I spent part of the recent Fourth of July weekend in central Pennsylvania, with one of the stops being Lancaster, home of one of the largest concentrations of Amish people in the U.S. The Amish are well known for eschewing modern technology as they shun the use of electricity, private automobiles, and many of the conveniences we take for granted. But what on the surface appears to be a backward way of life has an upside: the Amish champion "green" living.

During a guided tour of a restored Amish home, it became clearly evident that the Amish have us beat as far as environmentally-friendly lifestyles. As electricity use remains virtually non-existent, there's no concern over electric grid outages. In Amish homes, propane gas runs home stoves and hot water heaters, and gas tanks run wringer-type clothes washers. Air compressors run the power tools needed on Amish farms.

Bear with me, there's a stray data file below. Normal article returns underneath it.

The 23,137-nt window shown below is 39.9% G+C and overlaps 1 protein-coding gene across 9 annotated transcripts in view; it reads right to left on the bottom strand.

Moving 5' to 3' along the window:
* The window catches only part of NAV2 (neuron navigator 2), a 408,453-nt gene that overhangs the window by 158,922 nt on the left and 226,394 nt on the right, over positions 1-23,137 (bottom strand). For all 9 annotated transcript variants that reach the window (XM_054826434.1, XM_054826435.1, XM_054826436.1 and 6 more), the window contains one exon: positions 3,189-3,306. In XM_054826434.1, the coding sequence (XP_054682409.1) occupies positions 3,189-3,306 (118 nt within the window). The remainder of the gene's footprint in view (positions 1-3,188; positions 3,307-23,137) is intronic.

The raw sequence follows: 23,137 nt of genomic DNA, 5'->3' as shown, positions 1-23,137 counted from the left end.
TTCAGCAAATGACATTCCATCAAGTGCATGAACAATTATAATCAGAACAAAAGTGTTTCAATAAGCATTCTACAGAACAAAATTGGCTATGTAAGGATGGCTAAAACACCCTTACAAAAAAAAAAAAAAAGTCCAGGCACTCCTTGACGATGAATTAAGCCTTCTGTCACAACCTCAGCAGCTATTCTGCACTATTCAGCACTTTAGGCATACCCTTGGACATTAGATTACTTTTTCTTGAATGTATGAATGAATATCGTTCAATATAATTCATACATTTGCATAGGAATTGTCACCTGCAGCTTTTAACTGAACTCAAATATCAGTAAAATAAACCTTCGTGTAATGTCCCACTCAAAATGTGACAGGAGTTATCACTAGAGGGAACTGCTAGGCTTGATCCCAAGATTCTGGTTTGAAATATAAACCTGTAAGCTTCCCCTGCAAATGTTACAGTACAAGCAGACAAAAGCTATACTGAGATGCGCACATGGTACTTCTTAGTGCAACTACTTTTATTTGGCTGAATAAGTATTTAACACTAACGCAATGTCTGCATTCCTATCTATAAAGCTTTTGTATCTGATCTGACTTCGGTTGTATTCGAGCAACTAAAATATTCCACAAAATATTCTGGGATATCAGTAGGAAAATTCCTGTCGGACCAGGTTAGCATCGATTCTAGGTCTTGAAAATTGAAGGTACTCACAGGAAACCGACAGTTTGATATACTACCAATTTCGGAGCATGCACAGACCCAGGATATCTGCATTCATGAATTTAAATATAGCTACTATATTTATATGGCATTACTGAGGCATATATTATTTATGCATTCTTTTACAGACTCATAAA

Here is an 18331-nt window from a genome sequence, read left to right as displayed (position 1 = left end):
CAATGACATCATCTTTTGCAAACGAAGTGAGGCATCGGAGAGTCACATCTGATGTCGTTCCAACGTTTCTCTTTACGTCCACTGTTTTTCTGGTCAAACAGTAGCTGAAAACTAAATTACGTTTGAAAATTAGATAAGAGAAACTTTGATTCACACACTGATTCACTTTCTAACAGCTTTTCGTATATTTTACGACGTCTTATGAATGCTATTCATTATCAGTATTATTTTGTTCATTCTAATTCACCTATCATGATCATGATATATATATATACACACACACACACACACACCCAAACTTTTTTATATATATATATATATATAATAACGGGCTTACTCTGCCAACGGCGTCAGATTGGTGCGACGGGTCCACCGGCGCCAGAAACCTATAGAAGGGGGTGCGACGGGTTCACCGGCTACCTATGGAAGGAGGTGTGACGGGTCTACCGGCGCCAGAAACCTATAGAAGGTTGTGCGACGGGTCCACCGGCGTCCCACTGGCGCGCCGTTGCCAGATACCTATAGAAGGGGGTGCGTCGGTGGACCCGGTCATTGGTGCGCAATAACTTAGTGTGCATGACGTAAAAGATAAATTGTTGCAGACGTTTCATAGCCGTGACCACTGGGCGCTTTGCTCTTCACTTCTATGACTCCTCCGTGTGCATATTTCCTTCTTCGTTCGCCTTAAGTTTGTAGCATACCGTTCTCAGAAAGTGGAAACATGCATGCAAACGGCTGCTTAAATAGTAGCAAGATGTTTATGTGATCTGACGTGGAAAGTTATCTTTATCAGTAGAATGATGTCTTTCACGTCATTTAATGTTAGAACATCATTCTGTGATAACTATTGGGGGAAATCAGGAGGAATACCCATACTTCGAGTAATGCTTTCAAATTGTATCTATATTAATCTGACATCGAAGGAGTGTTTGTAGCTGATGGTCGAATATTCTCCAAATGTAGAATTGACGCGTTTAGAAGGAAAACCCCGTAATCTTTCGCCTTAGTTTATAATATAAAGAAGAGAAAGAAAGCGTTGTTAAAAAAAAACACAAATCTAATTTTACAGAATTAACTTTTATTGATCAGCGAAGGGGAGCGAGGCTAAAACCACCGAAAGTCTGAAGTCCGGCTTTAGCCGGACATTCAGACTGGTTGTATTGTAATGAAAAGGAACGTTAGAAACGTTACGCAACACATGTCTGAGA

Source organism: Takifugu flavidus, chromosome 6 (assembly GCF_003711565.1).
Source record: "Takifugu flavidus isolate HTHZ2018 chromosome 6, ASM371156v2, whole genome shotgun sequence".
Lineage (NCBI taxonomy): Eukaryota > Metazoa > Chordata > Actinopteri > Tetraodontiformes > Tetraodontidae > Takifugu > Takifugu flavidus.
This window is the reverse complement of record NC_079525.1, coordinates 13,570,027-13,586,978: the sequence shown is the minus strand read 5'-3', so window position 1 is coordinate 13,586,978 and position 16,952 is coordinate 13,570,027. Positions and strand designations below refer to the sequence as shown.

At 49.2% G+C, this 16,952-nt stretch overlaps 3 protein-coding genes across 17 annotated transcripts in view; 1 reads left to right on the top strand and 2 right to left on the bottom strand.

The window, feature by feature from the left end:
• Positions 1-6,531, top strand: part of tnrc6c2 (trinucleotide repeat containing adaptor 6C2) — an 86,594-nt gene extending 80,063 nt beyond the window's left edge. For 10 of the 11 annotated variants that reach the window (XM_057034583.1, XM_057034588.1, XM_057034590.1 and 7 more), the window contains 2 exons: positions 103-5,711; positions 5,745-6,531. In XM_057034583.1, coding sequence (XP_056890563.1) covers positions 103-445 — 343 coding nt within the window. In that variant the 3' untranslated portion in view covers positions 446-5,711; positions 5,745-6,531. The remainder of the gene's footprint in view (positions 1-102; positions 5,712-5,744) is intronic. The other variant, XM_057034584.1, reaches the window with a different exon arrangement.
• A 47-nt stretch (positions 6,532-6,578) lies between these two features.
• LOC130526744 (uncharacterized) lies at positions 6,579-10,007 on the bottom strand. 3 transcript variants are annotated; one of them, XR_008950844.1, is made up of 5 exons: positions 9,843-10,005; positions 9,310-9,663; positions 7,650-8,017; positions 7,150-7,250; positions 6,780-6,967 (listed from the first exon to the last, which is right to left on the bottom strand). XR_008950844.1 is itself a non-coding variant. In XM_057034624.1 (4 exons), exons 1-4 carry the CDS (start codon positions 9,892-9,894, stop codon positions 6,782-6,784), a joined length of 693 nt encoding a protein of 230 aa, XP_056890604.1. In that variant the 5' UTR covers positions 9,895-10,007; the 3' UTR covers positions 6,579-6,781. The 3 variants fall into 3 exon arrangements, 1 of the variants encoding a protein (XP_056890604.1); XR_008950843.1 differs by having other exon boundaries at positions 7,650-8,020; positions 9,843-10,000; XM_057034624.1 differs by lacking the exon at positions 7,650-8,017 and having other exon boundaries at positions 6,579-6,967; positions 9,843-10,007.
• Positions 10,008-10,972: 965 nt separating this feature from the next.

Although the Amish do now use cell phones, they don’t own iPods or other portable electrical devices; thus they don’t consume massive quantities of disposable batteries that clog and pollute our landfills. And, as PC usage is almost non-existent, they’re not throwing away hundreds of lead-containing CRT monitors and don’t need banks of power-gobbling servers.

Because the Amish don't own automobiles, they're not concerned about automotive company financial problems or gas prices. And you can keep your hybrid-electric or diesel gas vehicle, thank you. The Amish continue to rely on the time-honored horse and buggy for transportation.

Mind you, the Amish partake in these practices not out of a stated desire to be "green", but because they believe modern technology is not compatible with their simple, Bible-centered way of life. It somehow works. The Amish have existed in this country for over 300 years and remain a healthy, thriving population.

I'm not advocating driving horses and buggies and shutting off the electricity in my house anytime soon. But we can draw inspiration from the Amish by applying their conservation-oriented mindset and clever use of existing – albeit dated - technology to solve everyday challenges.